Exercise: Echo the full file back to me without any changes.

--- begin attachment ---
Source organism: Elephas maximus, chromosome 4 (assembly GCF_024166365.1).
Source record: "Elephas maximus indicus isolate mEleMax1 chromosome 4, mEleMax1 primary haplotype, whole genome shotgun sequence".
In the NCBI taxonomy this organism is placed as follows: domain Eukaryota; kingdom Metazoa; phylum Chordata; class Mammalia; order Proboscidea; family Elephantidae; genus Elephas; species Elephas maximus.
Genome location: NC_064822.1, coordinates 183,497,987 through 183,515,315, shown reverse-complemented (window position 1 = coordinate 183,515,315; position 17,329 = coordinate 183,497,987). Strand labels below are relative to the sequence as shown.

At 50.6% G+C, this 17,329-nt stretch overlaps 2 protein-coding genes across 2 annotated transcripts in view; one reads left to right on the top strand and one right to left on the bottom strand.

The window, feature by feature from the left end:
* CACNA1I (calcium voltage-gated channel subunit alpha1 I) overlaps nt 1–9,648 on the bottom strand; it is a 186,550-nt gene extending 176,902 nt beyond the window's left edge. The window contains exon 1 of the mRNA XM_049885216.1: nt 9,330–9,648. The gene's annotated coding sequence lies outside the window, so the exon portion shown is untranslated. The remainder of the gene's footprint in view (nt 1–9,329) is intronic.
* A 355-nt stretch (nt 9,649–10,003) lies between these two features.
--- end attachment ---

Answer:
Source organism: Elephas maximus, chromosome 4 (assembly GCF_024166365.1).
Source record: "Elephas maximus indicus isolate mEleMax1 chromosome 4, mEleMax1 primary haplotype, whole genome shotgun sequence".
In the NCBI taxonomy this organism is placed as follows: domain Eukaryota; kingdom Metazoa; phylum Chordata; class Mammalia; order Proboscidea; family Elephantidae; genus Elephas; species Elephas maximus.
Genome location: NC_064822.1, coordinates 183,497,987 through 183,515,315, shown reverse-complemented (window position 1 = coordinate 183,515,315; position 17,329 = coordinate 183,497,987). Strand labels below are relative to the sequence as shown.

At 50.6% G+C, this 17,329-nt stretch overlaps 2 protein-coding genes across 2 annotated transcripts in view; one reads left to right on the top strand and one right to left on the bottom strand.

The window, feature by feature from the left end:
* CACNA1I (calcium voltage-gated channel subunit alpha1 I) overlaps nt 1–9,648 on the bottom strand; it is a 186,550-nt gene extending 176,902 nt beyond the window's left edge. The window contains exon 1 of the mRNA XM_049885216.1: nt 9,330–9,648. The gene's annotated coding sequence lies outside the window, so the exon portion shown is untranslated. The remainder of the gene's footprint in view (nt 1–9,329) is intronic.
* A 355-nt stretch (nt 9,649–10,003) lies between these two features.